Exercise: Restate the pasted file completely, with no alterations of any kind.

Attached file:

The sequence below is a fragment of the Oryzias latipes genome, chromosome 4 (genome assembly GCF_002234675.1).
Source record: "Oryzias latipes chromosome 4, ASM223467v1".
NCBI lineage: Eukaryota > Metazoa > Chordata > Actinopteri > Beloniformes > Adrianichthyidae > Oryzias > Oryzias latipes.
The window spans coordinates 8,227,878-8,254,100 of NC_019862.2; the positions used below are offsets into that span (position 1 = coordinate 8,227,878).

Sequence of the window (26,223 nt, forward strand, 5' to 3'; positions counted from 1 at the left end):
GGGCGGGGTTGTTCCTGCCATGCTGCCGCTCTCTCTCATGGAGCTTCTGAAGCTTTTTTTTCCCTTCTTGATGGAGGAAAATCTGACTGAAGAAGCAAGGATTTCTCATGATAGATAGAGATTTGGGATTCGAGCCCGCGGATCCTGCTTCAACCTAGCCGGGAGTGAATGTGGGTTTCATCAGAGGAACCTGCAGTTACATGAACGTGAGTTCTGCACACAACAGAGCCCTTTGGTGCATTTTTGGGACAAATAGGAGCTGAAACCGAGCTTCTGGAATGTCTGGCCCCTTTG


The sequence below is a fragment of the Oryzias latipes genome, chromosome 4 (genome assembly GCF_002234675.1).
Source record: "Oryzias latipes chromosome 4, ASM223467v1".
NCBI lineage: Eukaryota > Metazoa > Chordata > Actinopteri > Beloniformes > Adrianichthyidae > Oryzias > Oryzias latipes.
The window spans coordinates 8,227,878-8,254,100 of NC_019862.2; the positions used below are offsets into that span (position 1 = coordinate 8,227,878).

Sequence of the window (26,223 nt, forward strand, 5' to 3'; positions counted from 1 at the left end):
GGGCGGGGTTGTTCCTGCCATGCTGCCGCTCTCTCTCATGGAGCTTCTGAAGCTTTTTTTTCCCTTCTTGATGGAGGAAAATCTGACTGAAGAAGCAAGGATTTCTCATGATAGATAGAGATTTGGGATTCGAGCCCGCGGATCCTGCTTCAACCTAGCCGGGAGTGAATGTGGGTTTCATCAGAGGAACCTGCAGTTACATGAACGTGAGTTCTGCACACAACAGAGCCCTTTGGTGCATTTTTGGGACAAATAGGAGCTGAAACCGAGCTTCTGGAATGTCTGGCCCCTTTG